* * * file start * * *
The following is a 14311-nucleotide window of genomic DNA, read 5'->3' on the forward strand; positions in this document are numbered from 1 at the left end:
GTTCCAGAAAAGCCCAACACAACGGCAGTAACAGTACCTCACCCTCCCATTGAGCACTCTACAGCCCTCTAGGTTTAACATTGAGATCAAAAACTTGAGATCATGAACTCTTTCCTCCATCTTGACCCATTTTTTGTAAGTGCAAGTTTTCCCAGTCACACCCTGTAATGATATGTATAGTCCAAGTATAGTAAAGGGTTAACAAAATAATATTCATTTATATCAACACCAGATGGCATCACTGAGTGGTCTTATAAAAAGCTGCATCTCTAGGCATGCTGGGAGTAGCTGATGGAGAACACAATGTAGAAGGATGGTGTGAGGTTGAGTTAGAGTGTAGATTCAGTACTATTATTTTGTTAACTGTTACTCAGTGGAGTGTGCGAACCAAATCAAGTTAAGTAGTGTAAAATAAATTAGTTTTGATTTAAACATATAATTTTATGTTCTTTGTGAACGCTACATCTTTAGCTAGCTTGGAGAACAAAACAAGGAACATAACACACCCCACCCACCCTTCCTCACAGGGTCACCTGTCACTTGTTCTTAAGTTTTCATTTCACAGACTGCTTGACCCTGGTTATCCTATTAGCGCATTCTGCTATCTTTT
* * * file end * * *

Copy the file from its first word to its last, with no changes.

The following is a 14311-nucleotide window of genomic DNA, read 5'->3' on the forward strand; positions in this document are numbered from 1 at the left end:
GTTCCAGAAAAGCCCAACACAACGGCAGTAACAGTACCTCACCCTCCCATTGAGCACTCTACAGCCCTCTAGGTTTAACATTGAGATCAAAAACTTGAGATCATGAACTCTTTCCTCCATCTTGACCCATTTTTTGTAAGTGCAAGTTTTCCCAGTCACACCCTGTAATGATATGTATAGTCCAAGTATAGTAAAGGGTTAACAAAATAATATTCATTTATATCAACACCAGATGGCATCACTGAGTGGTCTTATAAAAAGCTGCATCTCTAGGCATGCTGGGAGTAGCTGATGGAGAACACAATGTAGAAGGATGGTGTGAGGTTGAGTTAGAGTGTAGATTCAGTACTATTATTTTGTTAACTGTTACTCAGTGGAGTGTGCGAACCAAATCAAGTTAAGTAGTGTAAAATAAATTAGTTTTGATTTAAACATATAATTTTATGTTCTTTGTGAACGCTACATCTTTAGCTAGCTTGGAGAACAAAACAAGGAACATAACACACCCCACCCACCCTTCCTCACAGGGTCACCTGTCACTTGTTCTTAAGTTTTCATTTCACAGACTGCTTGACCCTGGTTATCCTATTAGCGCATTCTGCTATCTTTT